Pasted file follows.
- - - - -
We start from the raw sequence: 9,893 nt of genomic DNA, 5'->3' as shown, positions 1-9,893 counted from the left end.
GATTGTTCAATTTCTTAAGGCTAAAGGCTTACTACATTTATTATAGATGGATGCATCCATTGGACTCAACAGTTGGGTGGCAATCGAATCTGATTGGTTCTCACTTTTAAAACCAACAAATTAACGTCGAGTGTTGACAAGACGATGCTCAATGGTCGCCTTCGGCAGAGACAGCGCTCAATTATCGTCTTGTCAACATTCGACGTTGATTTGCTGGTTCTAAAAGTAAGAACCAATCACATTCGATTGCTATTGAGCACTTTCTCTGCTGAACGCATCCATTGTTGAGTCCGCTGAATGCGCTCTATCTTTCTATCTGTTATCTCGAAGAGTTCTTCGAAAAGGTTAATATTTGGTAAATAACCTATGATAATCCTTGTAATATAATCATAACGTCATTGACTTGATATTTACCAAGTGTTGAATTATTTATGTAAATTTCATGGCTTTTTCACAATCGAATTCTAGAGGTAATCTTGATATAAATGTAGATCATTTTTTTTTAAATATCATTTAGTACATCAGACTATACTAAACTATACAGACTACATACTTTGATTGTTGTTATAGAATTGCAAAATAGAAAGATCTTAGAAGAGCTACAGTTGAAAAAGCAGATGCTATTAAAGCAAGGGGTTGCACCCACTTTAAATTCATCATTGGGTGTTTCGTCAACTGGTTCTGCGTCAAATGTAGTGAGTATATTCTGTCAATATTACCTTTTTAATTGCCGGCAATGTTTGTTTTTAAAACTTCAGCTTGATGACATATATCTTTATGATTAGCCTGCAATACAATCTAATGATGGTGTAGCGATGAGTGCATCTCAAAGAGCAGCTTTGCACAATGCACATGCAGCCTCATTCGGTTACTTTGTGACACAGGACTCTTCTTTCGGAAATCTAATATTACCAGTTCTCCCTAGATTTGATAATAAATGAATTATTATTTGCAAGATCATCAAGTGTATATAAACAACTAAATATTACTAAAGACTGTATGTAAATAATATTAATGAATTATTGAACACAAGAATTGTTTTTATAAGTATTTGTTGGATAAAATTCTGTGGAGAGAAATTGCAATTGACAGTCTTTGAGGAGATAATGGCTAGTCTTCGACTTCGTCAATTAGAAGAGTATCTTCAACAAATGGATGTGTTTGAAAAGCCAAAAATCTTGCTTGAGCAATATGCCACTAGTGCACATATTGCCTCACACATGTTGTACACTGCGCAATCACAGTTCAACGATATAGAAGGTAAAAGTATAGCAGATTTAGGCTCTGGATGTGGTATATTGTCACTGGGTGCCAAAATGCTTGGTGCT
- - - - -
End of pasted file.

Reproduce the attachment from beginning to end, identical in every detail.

We start from the raw sequence: 9,893 nt of genomic DNA, 5'->3' as shown, positions 1-9,893 counted from the left end.
GATTGTTCAATTTCTTAAGGCTAAAGGCTTACTACATTTATTATAGATGGATGCATCCATTGGACTCAACAGTTGGGTGGCAATCGAATCTGATTGGTTCTCACTTTTAAAACCAACAAATTAACGTCGAGTGTTGACAAGACGATGCTCAATGGTCGCCTTCGGCAGAGACAGCGCTCAATTATCGTCTTGTCAACATTCGACGTTGATTTGCTGGTTCTAAAAGTAAGAACCAATCACATTCGATTGCTATTGAGCACTTTCTCTGCTGAACGCATCCATTGTTGAGTCCGCTGAATGCGCTCTATCTTTCTATCTGTTATCTCGAAGAGTTCTTCGAAAAGGTTAATATTTGGTAAATAACCTATGATAATCCTTGTAATATAATCATAACGTCATTGACTTGATATTTACCAAGTGTTGAATTATTTATGTAAATTTCATGGCTTTTTCACAATCGAATTCTAGAGGTAATCTTGATATAAATGTAGATCATTTTTTTTTAAATATCATTTAGTACATCAGACTATACTAAACTATACAGACTACATACTTTGATTGTTGTTATAGAATTGCAAAATAGAAAGATCTTAGAAGAGCTACAGTTGAAAAAGCAGATGCTATTAAAGCAAGGGGTTGCACCCACTTTAAATTCATCATTGGGTGTTTCGTCAACTGGTTCTGCGTCAAATGTAGTGAGTATATTCTGTCAATATTACCTTTTTAATTGCCGGCAATGTTTGTTTTTAAAACTTCAGCTTGATGACATATATCTTTATGATTAGCCTGCAATACAATCTAATGATGGTGTAGCGATGAGTGCATCTCAAAGAGCAGCTTTGCACAATGCACATGCAGCCTCATTCGGTTACTTTGTGACACAGGACTCTTCTTTCGGAAATCTAATATTACCAGTTCTCCCTAGATTTGATAATAAATGAATTATTATTTGCAAGATCATCAAGTGTATATAAACAACTAAATATTACTAAAGACTGTATGTAAATAATATTAATGAATTATTGAACACAAGAATTGTTTTTATAAGTATTTGTTGGATAAAATTCTGTGGAGAGAAATTGCAATTGACAGTCTTTGAGGAGATAATGGCTAGTCTTCGACTTCGTCAATTAGAAGAGTATCTTCAACAAATGGATGTGTTTGAAAAGCCAAAAATCTTGCTTGAGCAATATGCCACTAGTGCACATATTGCCTCACACATGTTGTACACTGCGCAATCACAGTTCAACGATATAGAAGGTAAAAGTATAGCAGATTTAGGCTCTGGATGTGGTATATTGTCACTGGGTGCCAAAATGCTTGGTGCT